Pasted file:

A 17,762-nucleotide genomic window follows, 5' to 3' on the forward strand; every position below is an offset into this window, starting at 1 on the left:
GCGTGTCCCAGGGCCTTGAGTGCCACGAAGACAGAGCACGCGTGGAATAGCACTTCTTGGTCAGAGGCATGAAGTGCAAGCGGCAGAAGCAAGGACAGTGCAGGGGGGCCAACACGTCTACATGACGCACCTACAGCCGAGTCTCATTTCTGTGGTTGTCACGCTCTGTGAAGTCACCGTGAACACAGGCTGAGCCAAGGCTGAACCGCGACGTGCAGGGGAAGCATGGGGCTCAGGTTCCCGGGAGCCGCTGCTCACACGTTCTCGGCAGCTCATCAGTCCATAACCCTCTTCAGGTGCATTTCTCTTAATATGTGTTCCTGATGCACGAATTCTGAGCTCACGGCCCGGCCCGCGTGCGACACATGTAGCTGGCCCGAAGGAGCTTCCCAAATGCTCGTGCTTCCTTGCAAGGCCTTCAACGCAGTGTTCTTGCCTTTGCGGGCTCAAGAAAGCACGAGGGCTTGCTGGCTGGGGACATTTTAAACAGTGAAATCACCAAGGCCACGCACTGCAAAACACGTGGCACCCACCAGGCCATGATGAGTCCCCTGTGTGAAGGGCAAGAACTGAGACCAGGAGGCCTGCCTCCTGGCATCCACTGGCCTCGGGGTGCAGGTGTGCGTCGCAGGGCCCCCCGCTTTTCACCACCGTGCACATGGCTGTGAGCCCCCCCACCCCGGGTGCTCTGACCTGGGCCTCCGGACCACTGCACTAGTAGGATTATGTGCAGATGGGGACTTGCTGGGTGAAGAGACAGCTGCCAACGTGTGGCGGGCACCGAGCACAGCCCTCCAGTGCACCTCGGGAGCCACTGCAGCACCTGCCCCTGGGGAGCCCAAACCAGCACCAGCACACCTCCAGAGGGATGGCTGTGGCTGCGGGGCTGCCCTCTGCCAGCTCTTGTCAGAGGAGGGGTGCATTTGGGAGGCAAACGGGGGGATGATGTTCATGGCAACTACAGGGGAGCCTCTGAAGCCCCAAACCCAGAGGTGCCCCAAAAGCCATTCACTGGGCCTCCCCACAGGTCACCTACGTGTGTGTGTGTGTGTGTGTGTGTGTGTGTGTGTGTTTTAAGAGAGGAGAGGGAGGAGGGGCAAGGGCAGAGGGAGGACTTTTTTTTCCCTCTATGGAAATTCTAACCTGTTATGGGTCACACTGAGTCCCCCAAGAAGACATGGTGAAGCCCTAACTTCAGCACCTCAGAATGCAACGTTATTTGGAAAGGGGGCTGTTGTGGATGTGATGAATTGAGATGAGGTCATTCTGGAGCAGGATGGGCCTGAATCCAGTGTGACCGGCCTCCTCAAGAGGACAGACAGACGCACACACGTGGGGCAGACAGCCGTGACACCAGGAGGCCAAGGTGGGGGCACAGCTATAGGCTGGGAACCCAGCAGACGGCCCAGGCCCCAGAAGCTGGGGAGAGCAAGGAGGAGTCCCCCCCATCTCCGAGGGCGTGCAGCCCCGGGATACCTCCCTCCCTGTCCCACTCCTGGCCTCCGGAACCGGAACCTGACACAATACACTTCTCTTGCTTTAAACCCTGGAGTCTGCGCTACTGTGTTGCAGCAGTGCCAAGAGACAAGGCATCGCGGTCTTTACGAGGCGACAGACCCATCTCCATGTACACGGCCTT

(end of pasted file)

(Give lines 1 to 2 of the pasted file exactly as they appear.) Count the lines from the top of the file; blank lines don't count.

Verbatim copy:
A 17,762-nucleotide genomic window follows, 5' to 3' on the forward strand; every position below is an offset into this window, starting at 1 on the left:
GCGTGTCCCAGGGCCTTGAGTGCCACGAAGACAGAGCACGCGTGGAATAGCACTTCTTGGTCAGAGGCATGAAGTGCAAGCGGCAGAAGCAAGGACAGTGCAGGGGGGCCAACACGTCTACATGACGCACCTACAGCCGAGTCTCATTTCTGTGGTTGTCACGCTCTGTGAAGTCACCGTGAACACAGGCTGAGCCAAGGCTGAACCGCGACGTGCAGGGGAAGCATGGGGCTCAGGTTCCCGGGAGCCGCTGCTCACACGTTCTCGGCAGCTCATCAGTCCATAACCCTCTTCAGGTGCATTTCTCTTAATATGTGTTCCTGATGCACGAATTCTGAGCTCACGGCCCGGCCCGCGTGCGACACATGTAGCTGGCCCGAAGGAGCTTCCCAAATGCTCGTGCTTCCTTGCAAGGCCTTCAACGCAGTGTTCTTGCCTTTGCGGGCTCAAGAAAGCACGAGGGCTTGCTGGCTGGGGACATTTTAAACAGTGAAATCACCAAGGCCACGCACTGCAAAACACGTGGCACCCACCAGGCCATGATGAGTCCCCTGTGTGAAGGGCAAGAACTGAGACCAGGAGGCCTGCCTCCTGGCATCCACTGGCCTCGGGGTGCAGGTGTGCGTCGCAGGGCCCCCCGCTTTTCACCACCGTGCACATGGCTGTGAGCCCCCCCACCCCGGGTGCTCTGACCTGGGCCTCCGGACCACTGCACTAGTAGGATTATGTGCAGATGGGGACTTGCTGGGTGAAGAGACAGCTGCCAACGTGTGGCGGGCACCGAGCACAGCCCTCCAGTGCACCTCGGGAGCCACTGCAGCACCTGCCCCTGGGGAGCCCAAACCAGCACCAGCACACCTCCAGAGGGATGGCTGTGGCTGCGGGGCTGCCCTCTGCCAGCTCTTGTCAGAGGAGGGGTGCATTTGGGAGGCAAACGGGGGGATGATGTTCATGGCAACTACAGGGGAGCCTCTGAAGCCCCAAACCCAGAGGTGCCCCAAAAGCCATTCACTGGGCCTCCCCACAGGTCACCTACGTGTGTGTGTGTGTGTGTGTGTGTGTGTGTGTGTGTTTTAAGAGAGGAGAGGGAGGAGGGGCAAGGGCAGAGGGAGGACTTTTTTTTCCCTCTATGGAAATTCTAACCTGTTATGGGTCACACTGAGTCCCCCAAGAAGACATGGTGAAGCCCTAACTTCAGCACCTCAGAATGCAACGTTATTTGGAAAGGGGGCTGTTGTGGATGTGATGAATTGAGATGAGGTCATTCTGGAGCAGGATGGGCCTGAATCCAGTGTGACCGGCCTCCTCAAGAGGACAGACAGACGCACACACGTGGGGCAGACAGCCGTGACACCAGGAGGCCAAGGTGGGGGCACAGCTATAGGCTGGGAACCCAGCAGACGGCCCAGGCCCCAGAAGCTGGGGAGAGCAAGGAGGAGTCCCCCCCATCTCCGAGGGCGTGCAGCCCCGGGATACCTCCCTCCCTGTCCCACTCCTGGCCTCCGGAACCGGAACCTGACACAATACACTTCTCTTGCTTTAAACCCTGGAGTCTGCGCTACTGTGTTGCAGCAGTGCCAAGAGACAAGGCATCGCGGTCTTTACGAGGCGACAGACCCATCTCCATGTACACGGCCTT